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Biomedical Optics & Medical Imaging

David Sampson plenary presentation: Addressing Biophotonics Challenges: Deep Penetration with Needles and Alternate Contrast with Micro-elastography

Presented at SPIE Photonics West 2016

29 February 2016, SPIE Newsroom. DOI: 10.1117/2.3201602.13

David Sampson, Univ. of Western Australia

In this plenary session, David Sampson of University of Western Australia describes efforts to overcome the two limitations known all too well by researchers in the field of biomedical optics: constrained depth penetration through tissue, and insufficient contrast to discern structures. His approach focuses on building and using "microscopes-in-a-needle." These ultrasmall, high-sensitivity microscopes are manipulated inside of tissue to get 3D reconstruction images via optical coherence tomography (OCT).

The needle provides a minimally invasive method to overcome the obstacle of depth penetration. However, a basic physiological problem remains, in achieving enough contrast to distinguish between benign and malignant solid tissue.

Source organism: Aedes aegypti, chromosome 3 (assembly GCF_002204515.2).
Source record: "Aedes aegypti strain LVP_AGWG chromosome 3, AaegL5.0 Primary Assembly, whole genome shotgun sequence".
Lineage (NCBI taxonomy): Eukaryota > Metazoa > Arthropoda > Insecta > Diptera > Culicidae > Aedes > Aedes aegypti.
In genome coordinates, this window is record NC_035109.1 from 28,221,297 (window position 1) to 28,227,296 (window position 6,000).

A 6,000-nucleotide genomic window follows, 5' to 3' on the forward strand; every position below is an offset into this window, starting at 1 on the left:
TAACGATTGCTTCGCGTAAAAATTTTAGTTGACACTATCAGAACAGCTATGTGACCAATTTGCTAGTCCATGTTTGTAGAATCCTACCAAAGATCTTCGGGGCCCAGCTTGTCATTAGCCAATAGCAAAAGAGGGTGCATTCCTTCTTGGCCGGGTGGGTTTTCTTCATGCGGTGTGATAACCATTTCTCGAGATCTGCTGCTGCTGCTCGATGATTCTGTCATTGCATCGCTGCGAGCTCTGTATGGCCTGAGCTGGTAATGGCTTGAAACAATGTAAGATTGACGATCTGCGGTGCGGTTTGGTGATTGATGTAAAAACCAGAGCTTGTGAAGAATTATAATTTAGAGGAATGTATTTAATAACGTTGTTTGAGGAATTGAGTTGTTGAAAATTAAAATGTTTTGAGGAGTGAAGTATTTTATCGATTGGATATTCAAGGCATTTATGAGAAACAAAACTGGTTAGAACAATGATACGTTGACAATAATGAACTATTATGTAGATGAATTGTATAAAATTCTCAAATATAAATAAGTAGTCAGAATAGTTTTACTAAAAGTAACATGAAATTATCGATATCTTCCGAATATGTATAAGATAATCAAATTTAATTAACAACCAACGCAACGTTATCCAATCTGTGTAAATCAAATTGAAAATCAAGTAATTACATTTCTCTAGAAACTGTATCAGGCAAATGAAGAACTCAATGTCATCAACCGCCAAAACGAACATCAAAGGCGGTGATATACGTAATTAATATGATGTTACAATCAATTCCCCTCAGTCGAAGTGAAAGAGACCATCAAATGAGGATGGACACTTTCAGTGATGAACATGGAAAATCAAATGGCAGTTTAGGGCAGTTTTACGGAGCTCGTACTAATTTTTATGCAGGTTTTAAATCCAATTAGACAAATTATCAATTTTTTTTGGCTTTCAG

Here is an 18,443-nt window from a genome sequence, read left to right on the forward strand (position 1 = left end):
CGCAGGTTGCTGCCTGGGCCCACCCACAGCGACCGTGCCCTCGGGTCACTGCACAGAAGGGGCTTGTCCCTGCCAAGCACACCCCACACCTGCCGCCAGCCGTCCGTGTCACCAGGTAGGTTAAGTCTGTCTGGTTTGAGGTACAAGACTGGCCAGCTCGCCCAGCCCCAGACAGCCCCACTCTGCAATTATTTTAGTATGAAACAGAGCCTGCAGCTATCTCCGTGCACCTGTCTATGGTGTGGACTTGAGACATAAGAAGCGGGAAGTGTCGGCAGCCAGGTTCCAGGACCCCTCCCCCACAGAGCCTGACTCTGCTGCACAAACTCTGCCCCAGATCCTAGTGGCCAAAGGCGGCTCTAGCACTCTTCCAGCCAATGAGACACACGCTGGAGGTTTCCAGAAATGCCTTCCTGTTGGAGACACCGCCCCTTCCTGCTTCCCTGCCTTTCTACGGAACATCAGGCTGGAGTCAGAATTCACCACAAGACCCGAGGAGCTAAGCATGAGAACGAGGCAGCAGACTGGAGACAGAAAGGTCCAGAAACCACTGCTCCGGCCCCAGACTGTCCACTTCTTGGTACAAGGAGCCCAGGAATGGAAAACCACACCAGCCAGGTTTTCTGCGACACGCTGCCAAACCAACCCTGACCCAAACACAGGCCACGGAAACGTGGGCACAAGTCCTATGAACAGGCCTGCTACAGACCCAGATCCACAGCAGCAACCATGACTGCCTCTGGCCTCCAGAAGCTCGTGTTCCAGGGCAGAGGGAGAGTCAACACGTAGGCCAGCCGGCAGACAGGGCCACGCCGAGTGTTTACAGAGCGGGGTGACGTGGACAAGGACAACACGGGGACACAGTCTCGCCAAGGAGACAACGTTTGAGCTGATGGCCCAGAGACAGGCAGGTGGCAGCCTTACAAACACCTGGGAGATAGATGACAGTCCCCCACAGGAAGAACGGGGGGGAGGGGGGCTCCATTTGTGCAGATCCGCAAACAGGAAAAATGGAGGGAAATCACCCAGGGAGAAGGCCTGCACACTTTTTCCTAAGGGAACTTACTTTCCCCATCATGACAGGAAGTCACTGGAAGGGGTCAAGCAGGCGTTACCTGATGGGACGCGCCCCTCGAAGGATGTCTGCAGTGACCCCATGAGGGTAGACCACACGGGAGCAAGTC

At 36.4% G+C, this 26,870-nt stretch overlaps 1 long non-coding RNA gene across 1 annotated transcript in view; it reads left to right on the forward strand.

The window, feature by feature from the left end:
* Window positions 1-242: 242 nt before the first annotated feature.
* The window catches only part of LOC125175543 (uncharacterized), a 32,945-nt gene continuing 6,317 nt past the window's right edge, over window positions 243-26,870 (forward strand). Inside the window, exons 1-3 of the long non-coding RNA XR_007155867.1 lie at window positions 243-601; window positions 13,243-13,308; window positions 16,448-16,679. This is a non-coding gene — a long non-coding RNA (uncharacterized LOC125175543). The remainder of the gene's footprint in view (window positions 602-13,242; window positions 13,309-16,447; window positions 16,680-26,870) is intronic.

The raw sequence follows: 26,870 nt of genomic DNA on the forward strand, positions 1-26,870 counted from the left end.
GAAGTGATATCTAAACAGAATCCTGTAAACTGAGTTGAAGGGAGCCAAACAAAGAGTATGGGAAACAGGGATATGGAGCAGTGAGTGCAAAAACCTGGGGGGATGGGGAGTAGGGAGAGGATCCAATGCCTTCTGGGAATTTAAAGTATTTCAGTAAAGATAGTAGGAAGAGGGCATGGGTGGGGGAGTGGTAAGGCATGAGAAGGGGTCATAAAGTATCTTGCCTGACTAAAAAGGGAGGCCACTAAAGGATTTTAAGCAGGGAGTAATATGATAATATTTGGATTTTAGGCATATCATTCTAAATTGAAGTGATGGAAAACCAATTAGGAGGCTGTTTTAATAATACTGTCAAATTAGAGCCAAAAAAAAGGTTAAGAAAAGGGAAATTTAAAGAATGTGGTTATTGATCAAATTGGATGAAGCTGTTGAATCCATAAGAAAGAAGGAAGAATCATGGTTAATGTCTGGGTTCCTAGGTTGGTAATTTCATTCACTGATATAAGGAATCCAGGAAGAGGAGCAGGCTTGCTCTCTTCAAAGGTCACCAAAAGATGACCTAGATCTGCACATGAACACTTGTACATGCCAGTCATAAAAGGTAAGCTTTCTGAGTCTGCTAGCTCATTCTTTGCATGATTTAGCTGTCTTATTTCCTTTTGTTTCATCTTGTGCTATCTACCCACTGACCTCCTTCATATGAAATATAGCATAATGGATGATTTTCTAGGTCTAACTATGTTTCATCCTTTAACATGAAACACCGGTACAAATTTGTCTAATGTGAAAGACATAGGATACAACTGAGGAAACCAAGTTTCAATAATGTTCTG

Sampson is director of the Centre for Microscopy, Characterisation & Analysis -- the University of Western Australia's micro-imaging core facility, and a node of the Australian Microscopy & Microanalysis Research Facility and the (Australian) National Imaging Facility. He heads the Optical+Biomedical Engineering Laboratory in the School of Electrical, Electronic & Computer Engineering.

He is an editorial board member of SPIE's Journal of Biomedical Optics. He is an Associate Editor for the IEEE Transactions on Biomedical Engineering and for IEEE Photonics Journal. Sampson is a Fellow of the OSA and SPIE.